Okay now in this case the auto noise and the manual noise were very similar. But we did not try those with vocals, that's where the real key difference is. So let's jump over here to my other track and give it a try on a more realistic scenario. Now this is just a regular recording track, my room is a quiet as I could get it, but there's still a little bit of noise there. Let's give it a listen. I'm going to crank it up. (inaudible). Little bit of noise, pretty good.
I record in a pretty quiet environment. I don't know if you would even hear that were it not for cranking it up to 500 percent. So it may not be necessary but let's see if we can get rid of it completely. Alright so my track is selected, I'm going to choose an area here of just noise. Now I heard a little click or a lip smack or something in there so I don't want to select that. That's something I'm going to remove in a different way. I'm going to select just noise + enable noise removal and let's go ahead, I'm going to use the manual because I know this is just noise.
Manual noise training + select and let's see how Camtasia did. Let's bump up the noise here. (inaudible). Pretty good. Let's turn it up all the way to 100 and see what we get. (inaudible). Sounds real good. Aside from that little click there I don't hear any noise at all. Certainly not anything you would hear once you were speaking over the noise. Now the real question is, did it harm my vocals any by removing some of the frequencies of the noise from my vocals? Sometimes the noise frequency will be the same as your voice and it'll make your voice sound funny.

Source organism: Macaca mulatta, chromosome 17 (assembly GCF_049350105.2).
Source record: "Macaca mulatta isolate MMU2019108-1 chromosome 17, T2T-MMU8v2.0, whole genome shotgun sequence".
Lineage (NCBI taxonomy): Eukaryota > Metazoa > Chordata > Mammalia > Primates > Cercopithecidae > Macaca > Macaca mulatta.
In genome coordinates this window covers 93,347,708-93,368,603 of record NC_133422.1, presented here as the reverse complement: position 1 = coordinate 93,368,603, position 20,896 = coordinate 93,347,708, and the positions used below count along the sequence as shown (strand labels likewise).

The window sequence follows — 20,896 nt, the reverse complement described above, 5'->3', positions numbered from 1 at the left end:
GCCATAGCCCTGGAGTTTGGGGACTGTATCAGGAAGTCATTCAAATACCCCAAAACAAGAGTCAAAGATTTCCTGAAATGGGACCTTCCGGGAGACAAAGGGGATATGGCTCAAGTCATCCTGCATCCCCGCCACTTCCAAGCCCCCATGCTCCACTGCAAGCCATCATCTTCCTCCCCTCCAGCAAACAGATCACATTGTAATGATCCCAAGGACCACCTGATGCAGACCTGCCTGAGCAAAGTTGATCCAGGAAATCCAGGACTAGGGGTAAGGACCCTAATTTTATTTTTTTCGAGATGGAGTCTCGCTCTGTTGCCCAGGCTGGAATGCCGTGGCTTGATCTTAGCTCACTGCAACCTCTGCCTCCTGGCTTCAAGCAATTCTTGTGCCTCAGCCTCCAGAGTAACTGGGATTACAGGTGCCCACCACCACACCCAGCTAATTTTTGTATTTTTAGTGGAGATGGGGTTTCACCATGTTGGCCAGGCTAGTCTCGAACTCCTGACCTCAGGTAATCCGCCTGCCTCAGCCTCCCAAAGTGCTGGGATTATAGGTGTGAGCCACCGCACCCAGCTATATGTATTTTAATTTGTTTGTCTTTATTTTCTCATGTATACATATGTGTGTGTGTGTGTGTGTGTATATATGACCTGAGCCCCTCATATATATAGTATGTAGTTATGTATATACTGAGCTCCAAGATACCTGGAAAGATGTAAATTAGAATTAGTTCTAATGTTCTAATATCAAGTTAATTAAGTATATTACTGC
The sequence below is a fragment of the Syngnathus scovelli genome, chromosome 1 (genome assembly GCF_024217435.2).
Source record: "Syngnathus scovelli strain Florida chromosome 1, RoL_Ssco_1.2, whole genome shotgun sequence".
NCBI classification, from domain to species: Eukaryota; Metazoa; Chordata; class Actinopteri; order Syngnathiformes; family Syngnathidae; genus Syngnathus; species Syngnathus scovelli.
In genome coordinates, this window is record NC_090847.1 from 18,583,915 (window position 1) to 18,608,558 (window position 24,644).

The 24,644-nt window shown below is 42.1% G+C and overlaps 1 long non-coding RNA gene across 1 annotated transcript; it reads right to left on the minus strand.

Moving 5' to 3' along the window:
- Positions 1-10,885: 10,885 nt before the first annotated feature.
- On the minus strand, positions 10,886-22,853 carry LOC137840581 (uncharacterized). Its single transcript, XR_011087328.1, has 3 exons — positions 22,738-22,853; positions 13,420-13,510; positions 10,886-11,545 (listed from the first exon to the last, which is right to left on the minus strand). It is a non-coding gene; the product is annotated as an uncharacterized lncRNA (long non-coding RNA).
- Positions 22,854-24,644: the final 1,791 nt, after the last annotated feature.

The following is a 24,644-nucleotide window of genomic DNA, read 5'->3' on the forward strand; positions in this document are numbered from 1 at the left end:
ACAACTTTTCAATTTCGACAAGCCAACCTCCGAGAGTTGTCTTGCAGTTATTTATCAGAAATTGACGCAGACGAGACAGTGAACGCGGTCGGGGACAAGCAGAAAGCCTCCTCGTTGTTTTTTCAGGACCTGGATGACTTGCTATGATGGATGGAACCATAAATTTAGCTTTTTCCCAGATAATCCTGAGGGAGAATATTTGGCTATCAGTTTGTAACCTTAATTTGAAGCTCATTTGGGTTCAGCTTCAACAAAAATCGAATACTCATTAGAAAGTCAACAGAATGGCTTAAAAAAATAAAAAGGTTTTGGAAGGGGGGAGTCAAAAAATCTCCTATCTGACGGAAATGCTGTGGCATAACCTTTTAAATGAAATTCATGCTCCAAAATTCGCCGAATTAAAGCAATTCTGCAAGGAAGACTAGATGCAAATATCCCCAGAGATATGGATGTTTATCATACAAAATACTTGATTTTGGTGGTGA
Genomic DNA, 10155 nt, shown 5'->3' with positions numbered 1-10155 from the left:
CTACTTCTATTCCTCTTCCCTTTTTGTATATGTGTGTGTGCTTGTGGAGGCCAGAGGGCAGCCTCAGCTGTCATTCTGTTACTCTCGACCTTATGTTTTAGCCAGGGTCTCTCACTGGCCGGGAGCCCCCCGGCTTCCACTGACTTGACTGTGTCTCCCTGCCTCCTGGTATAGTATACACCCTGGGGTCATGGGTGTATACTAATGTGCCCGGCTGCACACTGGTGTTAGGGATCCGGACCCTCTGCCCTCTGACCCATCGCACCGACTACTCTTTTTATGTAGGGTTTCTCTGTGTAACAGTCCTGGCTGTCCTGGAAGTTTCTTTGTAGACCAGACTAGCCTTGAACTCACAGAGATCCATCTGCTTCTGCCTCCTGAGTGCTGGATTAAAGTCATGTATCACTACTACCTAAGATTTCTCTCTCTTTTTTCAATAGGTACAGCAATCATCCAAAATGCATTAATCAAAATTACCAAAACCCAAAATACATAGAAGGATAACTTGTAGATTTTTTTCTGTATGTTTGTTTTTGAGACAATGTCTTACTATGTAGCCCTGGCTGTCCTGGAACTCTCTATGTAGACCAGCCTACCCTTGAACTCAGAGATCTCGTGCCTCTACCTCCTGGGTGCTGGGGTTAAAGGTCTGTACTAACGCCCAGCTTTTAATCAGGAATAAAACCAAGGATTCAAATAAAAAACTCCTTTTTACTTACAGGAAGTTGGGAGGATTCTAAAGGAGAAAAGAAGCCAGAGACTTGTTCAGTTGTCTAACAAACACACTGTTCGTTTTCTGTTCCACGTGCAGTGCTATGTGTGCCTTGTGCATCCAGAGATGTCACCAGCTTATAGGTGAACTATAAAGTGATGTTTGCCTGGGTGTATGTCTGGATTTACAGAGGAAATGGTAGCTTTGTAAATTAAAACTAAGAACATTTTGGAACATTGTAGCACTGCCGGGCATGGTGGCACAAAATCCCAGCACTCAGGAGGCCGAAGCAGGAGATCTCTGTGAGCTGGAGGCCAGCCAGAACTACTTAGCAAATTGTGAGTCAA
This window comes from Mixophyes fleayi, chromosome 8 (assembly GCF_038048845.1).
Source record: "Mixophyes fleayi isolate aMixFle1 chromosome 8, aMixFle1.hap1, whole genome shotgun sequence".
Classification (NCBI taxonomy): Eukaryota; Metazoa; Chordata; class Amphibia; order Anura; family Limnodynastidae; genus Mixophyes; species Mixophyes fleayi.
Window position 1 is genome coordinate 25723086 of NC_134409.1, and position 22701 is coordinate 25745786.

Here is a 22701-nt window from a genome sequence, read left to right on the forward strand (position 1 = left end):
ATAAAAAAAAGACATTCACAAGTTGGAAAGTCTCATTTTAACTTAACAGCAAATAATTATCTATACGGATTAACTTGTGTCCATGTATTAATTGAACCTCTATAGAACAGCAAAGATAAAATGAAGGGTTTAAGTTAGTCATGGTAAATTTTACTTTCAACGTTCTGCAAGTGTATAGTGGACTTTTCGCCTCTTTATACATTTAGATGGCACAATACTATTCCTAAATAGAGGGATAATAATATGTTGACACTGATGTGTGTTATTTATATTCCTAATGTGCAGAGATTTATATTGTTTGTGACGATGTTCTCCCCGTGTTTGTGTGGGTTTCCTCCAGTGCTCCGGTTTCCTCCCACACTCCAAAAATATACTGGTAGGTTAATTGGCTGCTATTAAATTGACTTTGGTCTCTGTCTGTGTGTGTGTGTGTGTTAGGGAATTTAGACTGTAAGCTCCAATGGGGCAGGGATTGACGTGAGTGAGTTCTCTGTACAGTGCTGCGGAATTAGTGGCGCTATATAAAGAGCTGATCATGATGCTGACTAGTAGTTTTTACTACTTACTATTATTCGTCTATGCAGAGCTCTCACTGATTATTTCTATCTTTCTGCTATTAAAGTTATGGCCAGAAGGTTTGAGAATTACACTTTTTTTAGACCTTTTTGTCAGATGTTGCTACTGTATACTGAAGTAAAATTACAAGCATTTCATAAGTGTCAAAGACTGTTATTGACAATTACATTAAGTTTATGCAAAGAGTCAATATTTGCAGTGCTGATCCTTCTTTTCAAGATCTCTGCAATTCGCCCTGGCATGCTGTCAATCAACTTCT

For example, sometimes you'll have bugs in the background of your recording especially if it's like an outdoor one which doesn't usually happen with Camtasia. But I've seen that applied, or rather I've done it myself, and it removes the Cicadas quiet well but then your voice sounds kind of weird and thin and tannie. So let's see how things went here. We have 100 percent, let's see how my voice sounds. Let's take a look at removing unwanted noise from your audio track. Alright sounds good. I don't hear a difference but let's try it without the noise removal just to see if it had an affect.
Let's take a look at removing unwanted noise from your audio track. And one more time with the noise removal. Let's take a look at removing unwanted noise from your audio track. Alright in this instance we can get away with removing 100 percent of the noise and I don't think it affects our track at all. But that's not always the case. If you find noise removal is adversely affecting your vocals, you're going to have to back off the slider there a bit until you find that happy spot where as much noise as possible is being removed but it's not hurting your vocals.